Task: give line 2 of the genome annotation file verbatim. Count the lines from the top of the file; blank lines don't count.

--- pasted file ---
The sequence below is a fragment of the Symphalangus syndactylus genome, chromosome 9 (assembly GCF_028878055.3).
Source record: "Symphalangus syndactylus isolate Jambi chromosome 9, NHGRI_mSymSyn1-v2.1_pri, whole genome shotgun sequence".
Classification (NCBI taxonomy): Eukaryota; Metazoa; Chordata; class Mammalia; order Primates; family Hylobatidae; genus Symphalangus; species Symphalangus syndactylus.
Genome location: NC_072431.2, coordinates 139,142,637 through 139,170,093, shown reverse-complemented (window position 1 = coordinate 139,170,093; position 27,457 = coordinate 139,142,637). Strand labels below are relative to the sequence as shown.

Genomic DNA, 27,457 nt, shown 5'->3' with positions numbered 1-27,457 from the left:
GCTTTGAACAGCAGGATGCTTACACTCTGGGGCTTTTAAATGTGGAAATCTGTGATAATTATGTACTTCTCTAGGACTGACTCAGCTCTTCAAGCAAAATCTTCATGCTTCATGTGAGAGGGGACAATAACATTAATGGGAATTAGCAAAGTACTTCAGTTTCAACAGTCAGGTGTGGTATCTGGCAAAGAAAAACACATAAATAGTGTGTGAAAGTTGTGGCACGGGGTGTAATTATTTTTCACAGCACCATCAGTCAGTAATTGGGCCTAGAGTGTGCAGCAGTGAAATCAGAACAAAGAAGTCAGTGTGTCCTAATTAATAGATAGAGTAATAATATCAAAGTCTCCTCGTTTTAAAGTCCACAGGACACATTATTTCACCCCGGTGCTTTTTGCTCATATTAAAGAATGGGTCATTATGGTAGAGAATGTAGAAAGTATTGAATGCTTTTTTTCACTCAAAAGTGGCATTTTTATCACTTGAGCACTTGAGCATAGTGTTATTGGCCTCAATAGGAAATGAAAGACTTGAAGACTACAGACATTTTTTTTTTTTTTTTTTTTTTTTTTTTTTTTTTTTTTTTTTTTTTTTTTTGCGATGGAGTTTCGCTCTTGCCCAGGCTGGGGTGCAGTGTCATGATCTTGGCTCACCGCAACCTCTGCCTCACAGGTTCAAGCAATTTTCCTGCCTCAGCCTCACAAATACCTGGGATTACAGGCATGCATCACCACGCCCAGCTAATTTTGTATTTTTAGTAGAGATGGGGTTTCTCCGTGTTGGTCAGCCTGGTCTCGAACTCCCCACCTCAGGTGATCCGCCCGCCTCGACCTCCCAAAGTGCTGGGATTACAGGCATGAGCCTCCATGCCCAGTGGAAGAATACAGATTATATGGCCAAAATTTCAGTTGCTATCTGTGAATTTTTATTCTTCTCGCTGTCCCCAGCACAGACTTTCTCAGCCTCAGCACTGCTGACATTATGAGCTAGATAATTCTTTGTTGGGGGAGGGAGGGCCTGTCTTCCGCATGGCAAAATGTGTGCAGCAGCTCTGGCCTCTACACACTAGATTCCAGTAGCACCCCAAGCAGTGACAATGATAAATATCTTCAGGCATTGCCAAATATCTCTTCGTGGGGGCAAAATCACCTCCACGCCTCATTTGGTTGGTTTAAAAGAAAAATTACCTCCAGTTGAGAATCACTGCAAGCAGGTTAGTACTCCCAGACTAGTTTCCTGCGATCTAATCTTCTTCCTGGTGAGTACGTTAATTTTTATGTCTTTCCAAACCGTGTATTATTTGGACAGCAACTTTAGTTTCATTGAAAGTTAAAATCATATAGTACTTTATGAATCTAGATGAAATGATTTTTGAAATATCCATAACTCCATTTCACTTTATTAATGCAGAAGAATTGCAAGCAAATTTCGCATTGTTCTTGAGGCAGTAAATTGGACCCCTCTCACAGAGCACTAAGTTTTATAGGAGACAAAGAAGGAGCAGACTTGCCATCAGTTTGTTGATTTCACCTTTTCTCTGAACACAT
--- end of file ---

Source record: "Symphalangus syndactylus isolate Jambi chromosome 9, NHGRI_mSymSyn1-v2.1_pri, whole genome shotgun sequence".